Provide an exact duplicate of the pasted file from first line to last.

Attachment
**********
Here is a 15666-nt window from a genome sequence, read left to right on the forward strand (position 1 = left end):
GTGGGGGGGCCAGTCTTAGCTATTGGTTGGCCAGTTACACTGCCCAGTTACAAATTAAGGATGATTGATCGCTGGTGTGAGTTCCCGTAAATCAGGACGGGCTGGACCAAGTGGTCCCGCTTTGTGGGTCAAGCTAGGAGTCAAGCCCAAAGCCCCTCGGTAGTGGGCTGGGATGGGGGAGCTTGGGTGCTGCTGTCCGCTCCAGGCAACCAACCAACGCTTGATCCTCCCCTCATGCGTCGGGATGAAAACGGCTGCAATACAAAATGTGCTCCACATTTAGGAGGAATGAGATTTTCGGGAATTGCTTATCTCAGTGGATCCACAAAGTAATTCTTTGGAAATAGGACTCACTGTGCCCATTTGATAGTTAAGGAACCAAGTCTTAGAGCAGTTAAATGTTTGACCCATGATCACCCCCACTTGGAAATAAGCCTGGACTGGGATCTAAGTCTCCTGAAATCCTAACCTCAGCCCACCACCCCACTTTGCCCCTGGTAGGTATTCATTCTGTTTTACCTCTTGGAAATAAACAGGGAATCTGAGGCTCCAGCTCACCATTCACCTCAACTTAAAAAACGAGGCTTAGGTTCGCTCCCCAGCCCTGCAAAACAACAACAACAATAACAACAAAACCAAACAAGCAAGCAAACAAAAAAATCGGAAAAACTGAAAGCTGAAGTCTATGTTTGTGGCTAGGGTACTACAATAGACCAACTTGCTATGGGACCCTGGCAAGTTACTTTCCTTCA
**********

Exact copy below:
Here is a 15666-nt window from a genome sequence, read left to right on the forward strand (position 1 = left end):
GTGGGGGGGCCAGTCTTAGCTATTGGTTGGCCAGTTACACTGCCCAGTTACAAATTAAGGATGATTGATCGCTGGTGTGAGTTCCCGTAAATCAGGACGGGCTGGACCAAGTGGTCCCGCTTTGTGGGTCAAGCTAGGAGTCAAGCCCAAAGCCCCTCGGTAGTGGGCTGGGATGGGGGAGCTTGGGTGCTGCTGTCCGCTCCAGGCAACCAACCAACGCTTGATCCTCCCCTCATGCGTCGGGATGAAAACGGCTGCAATACAAAATGTGCTCCACATTTAGGAGGAATGAGATTTTCGGGAATTGCTTATCTCAGTGGATCCACAAAGTAATTCTTTGGAAATAGGACTCACTGTGCCCATTTGATAGTTAAGGAACCAAGTCTTAGAGCAGTTAAATGTTTGACCCATGATCACCCCCACTTGGAAATAAGCCTGGACTGGGATCTAAGTCTCCTGAAATCCTAACCTCAGCCCACCACCCCACTTTGCCCCTGGTAGGTATTCATTCTGTTTTACCTCTTGGAAATAAACAGGGAATCTGAGGCTCCAGCTCACCATTCACCTCAACTTAAAAAACGAGGCTTAGGTTCGCTCCCCAGCCCTGCAAAACAACAACAACAATAACAACAAAACCAAACAAGCAAGCAAACAAAAAAATCGGAAAAACTGAAAGCTGAAGTCTATGTTTGTGGCTAGGGTACTACAATAGACCAACTTGCTATGGGACCCTGGCAAGTTACTTTCCTTCA